Before the season, I got a sense that Minnesota United wasn’t going to bring in a Designated Player until they got most of the starting lineup established. The idea was to make the DP the final push to a playoff-caliber roster, rather than something to build around. Dare I say it, I’d use the Loons’ first DP spot on a left winger. Someone with as much creativity to rotate roles within a game with Molino and Venegas who can also take over a game himself.

It’s very likely that this player wouldn’t arrive until the summer, when a large number of foreign leagues have players out of contract. Still, if I’m looking for the next upgrade to the lineup (as well as a way to best incorporate a DP), it’s at left wing.

Here’s my projected squad for the big clash in Dallas.

Disagree? I’ll see you in the comments section.

FiftyFive.One is now on Patreon. Do you like the independent coverage of soccer news from Minnesota and beyond that FiftyFive.One offers? Please consider becoming a patron.

Tags: , , , , , , , , ,

  • Jacob

    Good stuff. It doesn’t hurt that I mostly agree.

    I didn’t see the DP winger pitch coming though. I mean if a second Molino was available I would happily throw money at him, but I suspect that Kadrii and/or Ibarra are going to grow into their role more over the next few months. That first touch in the second Kadrii clip gives me goosebumps every time, and I’ve replayed it 5 times. But I would feel a lot better if Kadribarra had a breakout game this weekend. Basically, I buy the potential but I’m not sure I can sell it.

    Even if LW remains a question mark, I think CM remains the DP priority, followed by CB. Controlling the middle of the field, winning and keeping possession, and shutting things down on defense are the kinds of things that winning teams excel at. In context, our offense is already above average and our defense’s “historically bad” light is still blinking. A ball-dominant 6/8 next to Cronin could turn some of the team’s biggest weaknesses into strengths. Warner has been one of the team’s most consistent players thus far, but I see his position as a high-leverage one and would love to drop some heavy resources there this summer.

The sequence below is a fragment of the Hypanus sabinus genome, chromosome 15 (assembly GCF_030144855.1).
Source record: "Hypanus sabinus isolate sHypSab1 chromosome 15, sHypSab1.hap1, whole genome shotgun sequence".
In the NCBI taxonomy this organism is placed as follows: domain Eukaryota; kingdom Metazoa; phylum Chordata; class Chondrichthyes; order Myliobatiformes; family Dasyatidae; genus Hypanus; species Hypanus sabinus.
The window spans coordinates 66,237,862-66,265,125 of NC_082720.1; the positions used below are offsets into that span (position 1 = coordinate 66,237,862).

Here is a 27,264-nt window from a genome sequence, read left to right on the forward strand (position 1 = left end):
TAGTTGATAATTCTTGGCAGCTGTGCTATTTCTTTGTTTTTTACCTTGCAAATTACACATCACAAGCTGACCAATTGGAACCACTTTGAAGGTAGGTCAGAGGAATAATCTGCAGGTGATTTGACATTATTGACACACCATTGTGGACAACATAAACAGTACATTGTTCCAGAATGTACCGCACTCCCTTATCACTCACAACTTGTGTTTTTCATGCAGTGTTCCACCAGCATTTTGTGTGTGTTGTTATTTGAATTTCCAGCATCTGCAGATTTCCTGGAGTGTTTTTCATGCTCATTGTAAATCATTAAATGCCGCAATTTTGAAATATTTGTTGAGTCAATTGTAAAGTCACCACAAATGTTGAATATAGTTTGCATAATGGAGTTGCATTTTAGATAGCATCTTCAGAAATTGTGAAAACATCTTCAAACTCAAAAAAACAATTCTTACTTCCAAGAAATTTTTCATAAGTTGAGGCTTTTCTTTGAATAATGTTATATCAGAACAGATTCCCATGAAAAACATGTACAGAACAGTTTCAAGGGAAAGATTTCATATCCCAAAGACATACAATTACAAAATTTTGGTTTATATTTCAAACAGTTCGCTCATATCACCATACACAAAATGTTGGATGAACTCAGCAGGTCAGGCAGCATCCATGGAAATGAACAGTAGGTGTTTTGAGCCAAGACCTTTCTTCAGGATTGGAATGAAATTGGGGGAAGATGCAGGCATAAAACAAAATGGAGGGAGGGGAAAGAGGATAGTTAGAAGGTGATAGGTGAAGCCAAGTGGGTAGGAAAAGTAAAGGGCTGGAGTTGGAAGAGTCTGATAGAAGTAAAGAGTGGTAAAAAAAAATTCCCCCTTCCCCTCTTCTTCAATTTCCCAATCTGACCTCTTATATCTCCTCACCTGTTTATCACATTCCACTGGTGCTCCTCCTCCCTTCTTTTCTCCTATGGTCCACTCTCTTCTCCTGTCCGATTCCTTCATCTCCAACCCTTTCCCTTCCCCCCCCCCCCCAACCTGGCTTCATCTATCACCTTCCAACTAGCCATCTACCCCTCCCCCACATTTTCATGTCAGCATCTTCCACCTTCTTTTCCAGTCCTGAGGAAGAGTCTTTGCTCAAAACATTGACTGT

• Jeff Rueter

      It’s the idea of a “second Molino” that I’m getting at, but probably even better. Kadrii has an incredible first-touch, but hasn’t seemed to bring the same creativity and incisive attacking ability as Molino, Venegas, and Ramirez.

      As far as CM, I think the upgrade for Warner is already on the roster. Once Schüller gets rolling and feels more comfortable in MLS, I’d slot him in alongside Cronin. He can be ball-dominant, and is already a TAM player. I want to give him a fair run out.

      • Jacob

        I would love for you to be right about Schuller and it’s a reasonable take. It just really is tough to gauge which players can transition to the MLS game. Most of our roster would seemingly qualify for “adapting to the league” deference in evaluating these early returns. Schuller might well settle in and go from marginal to above average, and so might Kadrii and Ibarra. And, frankly, anyone can suddenly click–look at Burch going from a career MLS journeyman to a starter on the best defensive unit in the league.

        I won’t pretend to have any insight into how you predict who’s going to blossom, and I guess that’s the appeal of the wait-and-see approach. In another month we’ll be pretty confident in who’s thriving and who isn’t. If Cronin and Schuller get some good things going and our CB pairing looks solid but neither of Ibarra or Kadrii has made the leap, I will be a lot more okay with hunting for a wing upgrade. But if we had to decide now, I see the wing as at most our 3rd highest priority.